Cecilia Wangui,60, keeps some 5,000 chickens in Nyeri County under the battery cage system. Her layers and Kienyeji birds offer her some 2,800 eggs in a day and she also makes her own poultry feeds.

Irene Mugo spoke to her on what makes her business tick

Q1. Why the cage system?

Cecilia: The system makes chicken rearing easier, from feeding to collecting eggs, which remain clean.

Though some have said it ignores the rights of the birds, we try as much as possible to make them comfortable.

I keep three birds in each cube of the 1,000 cages. The birds easily access feeds and water, which trickles down to a dish beneath the water pipe connected to a water tank outside the coop.

Vaccination or treatment is also faster because one mixes the drug with water and puts in the water tank and it flows through the system to the birds.

The setting alleviates stress for the birds, unlike when many are confined together.

Q2. For how long have you been keeping these birds?

Cecilia: My interest in poultry started one day in 2018 when I attended a farmers’ field day at Wambugu Farm in Nyeri.

I loved what I saw and the knowledge I received there. I joined forces with my brother and other family members, then raised enough capital to start the venture.

I was left to run it. I began with layers but have since diversified to Kienyeji chickens, of which we keep 1,000 under the deep litter system.

I also have 1,000 chicks and I keep the birds alongside six goats, seven cows, five rabbits and two pigs. I have so far invested Sh6 million in the business.

READ ALSO:   Understanding Value Addition In Poultry Farming

Q3. You collect 2,800 trays of eggs in a day. How is the market?

Cecilia: I sell all of them locally at a wholesale price of Sh270 a tray, which makes them move faster. I am able to sell at the price because the production cost is low because I make my own feeds.

Q4. You hatch your own chicks?

Cecilia: I buy the layers from a supplier but I also run a hatchery where I hatch the Kienyeji eggs and sell day-olds at Sh100 each.

The layers start laying eggs after four-and-a-half months. They lay for about one-and-a-half years and once production starts decreasing, I sell them for meat.

Q5. What does it take to run a successful poultry farm?

Cecilia: Record-keeping is key as it helps monitor the egg-laying pattern and one knows if they are breaking even.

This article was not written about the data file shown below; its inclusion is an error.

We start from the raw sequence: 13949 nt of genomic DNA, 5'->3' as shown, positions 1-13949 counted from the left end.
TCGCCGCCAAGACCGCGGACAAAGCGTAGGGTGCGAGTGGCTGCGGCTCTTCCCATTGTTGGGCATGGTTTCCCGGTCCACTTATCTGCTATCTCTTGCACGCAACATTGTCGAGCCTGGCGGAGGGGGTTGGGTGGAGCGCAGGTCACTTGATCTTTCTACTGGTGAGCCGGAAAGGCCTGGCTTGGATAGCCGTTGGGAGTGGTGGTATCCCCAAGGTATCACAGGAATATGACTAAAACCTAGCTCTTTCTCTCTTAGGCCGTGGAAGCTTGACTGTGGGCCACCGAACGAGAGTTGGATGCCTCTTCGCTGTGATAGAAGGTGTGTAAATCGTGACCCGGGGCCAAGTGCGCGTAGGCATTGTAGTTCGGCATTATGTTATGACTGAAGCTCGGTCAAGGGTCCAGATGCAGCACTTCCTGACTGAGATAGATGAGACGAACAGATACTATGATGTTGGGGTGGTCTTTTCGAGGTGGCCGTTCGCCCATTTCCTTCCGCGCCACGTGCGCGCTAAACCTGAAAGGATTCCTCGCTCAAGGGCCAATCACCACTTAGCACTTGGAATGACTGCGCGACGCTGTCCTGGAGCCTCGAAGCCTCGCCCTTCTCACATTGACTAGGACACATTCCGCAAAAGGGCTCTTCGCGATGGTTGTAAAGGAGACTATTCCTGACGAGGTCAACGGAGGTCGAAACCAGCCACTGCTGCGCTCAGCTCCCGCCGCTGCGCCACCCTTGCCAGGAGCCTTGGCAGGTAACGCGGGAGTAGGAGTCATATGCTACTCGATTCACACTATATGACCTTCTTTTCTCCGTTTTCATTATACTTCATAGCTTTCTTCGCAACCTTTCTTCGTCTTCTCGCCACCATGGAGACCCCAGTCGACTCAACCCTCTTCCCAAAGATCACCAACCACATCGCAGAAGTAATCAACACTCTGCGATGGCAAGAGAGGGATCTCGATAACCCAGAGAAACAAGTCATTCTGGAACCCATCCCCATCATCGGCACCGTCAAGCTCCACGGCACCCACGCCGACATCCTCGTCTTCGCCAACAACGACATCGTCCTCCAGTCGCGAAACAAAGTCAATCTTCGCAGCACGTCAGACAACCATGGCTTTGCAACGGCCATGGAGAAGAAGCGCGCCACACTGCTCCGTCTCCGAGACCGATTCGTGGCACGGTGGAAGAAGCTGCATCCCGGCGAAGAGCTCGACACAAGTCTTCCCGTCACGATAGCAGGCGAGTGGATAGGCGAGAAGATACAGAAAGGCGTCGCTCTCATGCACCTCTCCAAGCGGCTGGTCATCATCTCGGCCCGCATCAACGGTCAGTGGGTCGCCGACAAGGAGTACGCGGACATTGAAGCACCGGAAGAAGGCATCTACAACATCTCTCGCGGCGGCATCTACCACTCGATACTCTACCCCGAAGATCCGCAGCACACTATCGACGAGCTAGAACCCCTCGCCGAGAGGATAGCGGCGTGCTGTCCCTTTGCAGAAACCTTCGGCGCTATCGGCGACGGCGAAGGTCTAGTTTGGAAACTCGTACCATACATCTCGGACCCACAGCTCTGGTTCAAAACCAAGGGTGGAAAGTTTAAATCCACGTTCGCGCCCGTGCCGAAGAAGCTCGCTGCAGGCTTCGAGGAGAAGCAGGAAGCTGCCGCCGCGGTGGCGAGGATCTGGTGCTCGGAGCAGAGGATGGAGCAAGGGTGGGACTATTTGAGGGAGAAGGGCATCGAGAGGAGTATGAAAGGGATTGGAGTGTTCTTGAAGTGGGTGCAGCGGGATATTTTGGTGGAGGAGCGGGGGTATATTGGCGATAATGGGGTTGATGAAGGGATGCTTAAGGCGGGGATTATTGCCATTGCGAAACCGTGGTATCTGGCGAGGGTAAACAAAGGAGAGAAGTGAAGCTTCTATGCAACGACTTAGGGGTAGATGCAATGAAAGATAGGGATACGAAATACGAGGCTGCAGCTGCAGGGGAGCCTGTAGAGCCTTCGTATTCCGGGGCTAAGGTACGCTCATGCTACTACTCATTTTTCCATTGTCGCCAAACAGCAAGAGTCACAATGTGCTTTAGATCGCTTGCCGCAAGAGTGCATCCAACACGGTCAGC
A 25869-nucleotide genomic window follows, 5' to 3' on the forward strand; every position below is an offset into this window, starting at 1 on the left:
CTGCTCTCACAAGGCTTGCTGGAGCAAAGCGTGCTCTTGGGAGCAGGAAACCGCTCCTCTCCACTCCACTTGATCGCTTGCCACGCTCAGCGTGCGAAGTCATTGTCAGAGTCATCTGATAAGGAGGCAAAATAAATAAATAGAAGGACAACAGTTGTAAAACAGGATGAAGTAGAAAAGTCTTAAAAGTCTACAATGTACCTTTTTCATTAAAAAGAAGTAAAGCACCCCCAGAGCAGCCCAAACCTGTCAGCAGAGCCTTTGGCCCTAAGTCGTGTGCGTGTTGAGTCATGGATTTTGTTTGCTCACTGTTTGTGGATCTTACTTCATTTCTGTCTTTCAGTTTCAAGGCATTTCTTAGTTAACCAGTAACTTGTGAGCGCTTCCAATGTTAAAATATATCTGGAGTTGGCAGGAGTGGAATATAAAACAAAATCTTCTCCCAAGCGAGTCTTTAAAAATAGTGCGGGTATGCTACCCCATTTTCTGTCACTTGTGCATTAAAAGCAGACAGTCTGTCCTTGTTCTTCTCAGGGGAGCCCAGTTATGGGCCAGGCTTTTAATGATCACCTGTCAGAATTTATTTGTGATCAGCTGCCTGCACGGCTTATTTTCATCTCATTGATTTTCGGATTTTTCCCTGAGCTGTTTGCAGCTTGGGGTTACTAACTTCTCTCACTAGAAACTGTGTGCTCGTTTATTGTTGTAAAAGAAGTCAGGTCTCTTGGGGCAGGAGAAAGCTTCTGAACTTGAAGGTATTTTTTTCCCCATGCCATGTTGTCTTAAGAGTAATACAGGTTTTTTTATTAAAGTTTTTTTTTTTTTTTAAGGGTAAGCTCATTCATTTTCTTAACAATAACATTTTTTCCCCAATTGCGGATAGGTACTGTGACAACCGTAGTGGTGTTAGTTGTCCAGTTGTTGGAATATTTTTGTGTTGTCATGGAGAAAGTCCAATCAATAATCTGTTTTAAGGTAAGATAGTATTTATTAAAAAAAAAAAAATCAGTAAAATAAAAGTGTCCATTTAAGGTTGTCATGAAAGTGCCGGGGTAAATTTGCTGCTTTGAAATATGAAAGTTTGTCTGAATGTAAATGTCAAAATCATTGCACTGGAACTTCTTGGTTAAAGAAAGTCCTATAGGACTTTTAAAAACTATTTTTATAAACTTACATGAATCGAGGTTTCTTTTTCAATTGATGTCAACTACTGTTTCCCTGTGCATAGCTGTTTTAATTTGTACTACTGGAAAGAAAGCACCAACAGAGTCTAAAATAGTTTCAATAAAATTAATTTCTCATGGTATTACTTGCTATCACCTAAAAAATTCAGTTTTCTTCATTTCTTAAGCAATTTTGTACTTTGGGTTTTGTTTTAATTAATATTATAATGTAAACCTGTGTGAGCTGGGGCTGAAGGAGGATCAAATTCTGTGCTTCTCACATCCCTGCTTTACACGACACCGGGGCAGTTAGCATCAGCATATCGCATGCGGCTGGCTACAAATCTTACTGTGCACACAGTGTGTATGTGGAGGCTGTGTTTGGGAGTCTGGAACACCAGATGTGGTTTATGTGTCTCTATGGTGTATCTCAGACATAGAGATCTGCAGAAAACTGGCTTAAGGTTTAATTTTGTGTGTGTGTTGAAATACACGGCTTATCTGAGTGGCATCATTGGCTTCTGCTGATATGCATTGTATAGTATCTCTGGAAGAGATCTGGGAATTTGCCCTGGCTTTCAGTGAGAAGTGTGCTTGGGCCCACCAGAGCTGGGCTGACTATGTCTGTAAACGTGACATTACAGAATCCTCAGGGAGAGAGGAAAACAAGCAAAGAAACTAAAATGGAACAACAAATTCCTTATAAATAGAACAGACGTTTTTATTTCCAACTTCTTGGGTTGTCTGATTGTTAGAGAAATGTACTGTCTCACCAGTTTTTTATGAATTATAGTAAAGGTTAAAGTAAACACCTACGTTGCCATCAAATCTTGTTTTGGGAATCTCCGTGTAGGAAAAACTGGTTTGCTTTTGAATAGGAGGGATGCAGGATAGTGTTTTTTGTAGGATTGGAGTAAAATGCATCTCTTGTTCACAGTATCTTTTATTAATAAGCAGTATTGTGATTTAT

The chicken coop should be about a metre from the ground for proper aeration and for their comfort. It should also be clean as chicken poop contains high concentration of ammonia, which affects their production and quality of eggs.

You also need to network to increase knowledge of what works and to keep abreast with the market.

Then, one needs a reliable market because if you don’t sell the eggs, you may have cash-flow problems.  It is also advisable for your business to have a name. I call my farm Arebos.

Q6. What is your experience when it comes to making your own feeds?

Cecilia: I started making my own feeds after struggling with low-quality products that resulted in stunted growth and reduced production.

But instead of lumping the business into one, I made the feeds business a separate entity. I called it Prim Animal Feed.

READ ALSO:   Strange Disease Killing Livestock In Tharaka-Nithi

We make plant-based animal feeds, a venture I started six months ago. The main ingredients in the animal feeds are maize, sunflower, soya and cotton seed cake as well as wheat by-products.

Some of the items come from Uganda. We also add multivitamins and premixes.  My plan is to introduce black soldier fly soon as one of the ingredients due to its high protein content, which is significant in production for dairy cows and goats.

Currently, besides chicken feeds, I also make dairy, pig, rabbit and dog feeds. At full capacity, we will produce at least 30 tonnes of animal feeds weekly.

Q7. What licences does one need to make feeds?

Cecilia: The county business operating licence, Kenya Bureau of Standards (Kebs) certification, weights certification, fire hazard certification and public health certification.

Q8. Feeds make or break a farm. Is that assertion correct?

John Mavuno, a veterinarian in Nyeri: Certainly, when feeds are compromised, they are likely to affect production of livestock.

One of the effects is that they can cause stunted growth and even kill. Some animal feeds do not meet the standards set by Kebs because some manufacturers cut costs by avoiding to include minerals, vitamins and premixes.

Use of aflatoxin-contaminated ingredients also affects the animals and human. Yes, one can make their own feeds if they have the knowledge to guarantee quality.

How useful was this post?

Click on a star to rate it!

Average rating / 5. Vote count:

No votes so far! Be the first to rate this post.

READ ALSO:   Understanding Artificial Insemination in Goats

As you found this post useful...

Follow us on social media!